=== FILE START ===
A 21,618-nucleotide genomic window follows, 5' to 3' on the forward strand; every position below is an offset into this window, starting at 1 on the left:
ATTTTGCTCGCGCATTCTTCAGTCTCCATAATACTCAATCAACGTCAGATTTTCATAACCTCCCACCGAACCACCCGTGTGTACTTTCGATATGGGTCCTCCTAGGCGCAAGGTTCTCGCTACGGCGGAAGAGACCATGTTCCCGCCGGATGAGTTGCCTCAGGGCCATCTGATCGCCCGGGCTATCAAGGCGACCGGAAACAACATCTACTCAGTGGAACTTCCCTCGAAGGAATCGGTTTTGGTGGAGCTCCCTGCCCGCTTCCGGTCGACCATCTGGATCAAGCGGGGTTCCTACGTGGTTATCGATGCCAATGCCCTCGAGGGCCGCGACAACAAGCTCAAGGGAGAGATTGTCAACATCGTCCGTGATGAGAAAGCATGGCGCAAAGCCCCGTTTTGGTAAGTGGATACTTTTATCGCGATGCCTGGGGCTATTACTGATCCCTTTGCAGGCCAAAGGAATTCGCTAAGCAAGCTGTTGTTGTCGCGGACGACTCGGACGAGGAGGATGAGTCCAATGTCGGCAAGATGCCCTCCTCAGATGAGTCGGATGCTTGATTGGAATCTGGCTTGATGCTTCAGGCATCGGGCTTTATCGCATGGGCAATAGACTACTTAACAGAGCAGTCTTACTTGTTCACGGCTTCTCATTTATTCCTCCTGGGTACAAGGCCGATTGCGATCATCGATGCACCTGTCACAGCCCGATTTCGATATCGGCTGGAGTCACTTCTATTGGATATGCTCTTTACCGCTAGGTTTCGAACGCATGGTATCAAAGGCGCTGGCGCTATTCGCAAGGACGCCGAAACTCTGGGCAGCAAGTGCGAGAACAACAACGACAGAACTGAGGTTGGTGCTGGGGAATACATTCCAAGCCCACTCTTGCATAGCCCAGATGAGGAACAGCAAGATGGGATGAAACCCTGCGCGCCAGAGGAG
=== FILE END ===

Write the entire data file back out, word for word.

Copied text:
A 21,618-nucleotide genomic window follows, 5' to 3' on the forward strand; every position below is an offset into this window, starting at 1 on the left:
ATTTTGCTCGCGCATTCTTCAGTCTCCATAATACTCAATCAACGTCAGATTTTCATAACCTCCCACCGAACCACCCGTGTGTACTTTCGATATGGGTCCTCCTAGGCGCAAGGTTCTCGCTACGGCGGAAGAGACCATGTTCCCGCCGGATGAGTTGCCTCAGGGCCATCTGATCGCCCGGGCTATCAAGGCGACCGGAAACAACATCTACTCAGTGGAACTTCCCTCGAAGGAATCGGTTTTGGTGGAGCTCCCTGCCCGCTTCCGGTCGACCATCTGGATCAAGCGGGGTTCCTACGTGGTTATCGATGCCAATGCCCTCGAGGGCCGCGACAACAAGCTCAAGGGAGAGATTGTCAACATCGTCCGTGATGAGAAAGCATGGCGCAAAGCCCCGTTTTGGTAAGTGGATACTTTTATCGCGATGCCTGGGGCTATTACTGATCCCTTTGCAGGCCAAAGGAATTCGCTAAGCAAGCTGTTGTTGTCGCGGACGACTCGGACGAGGAGGATGAGTCCAATGTCGGCAAGATGCCCTCCTCAGATGAGTCGGATGCTTGATTGGAATCTGGCTTGATGCTTCAGGCATCGGGCTTTATCGCATGGGCAATAGACTACTTAACAGAGCAGTCTTACTTGTTCACGGCTTCTCATTTATTCCTCCTGGGTACAAGGCCGATTGCGATCATCGATGCACCTGTCACAGCCCGATTTCGATATCGGCTGGAGTCACTTCTATTGGATATGCTCTTTACCGCTAGGTTTCGAACGCATGGTATCAAAGGCGCTGGCGCTATTCGCAAGGACGCCGAAACTCTGGGCAGCAAGTGCGAGAACAACAACGACAGAACTGAGGTTGGTGCTGGGGAATACATTCCAAGCCCACTCTTGCATAGCCCAGATGAGGAACAGCAAGATGGGATGAAACCCTGCGCGCCAGAGGAG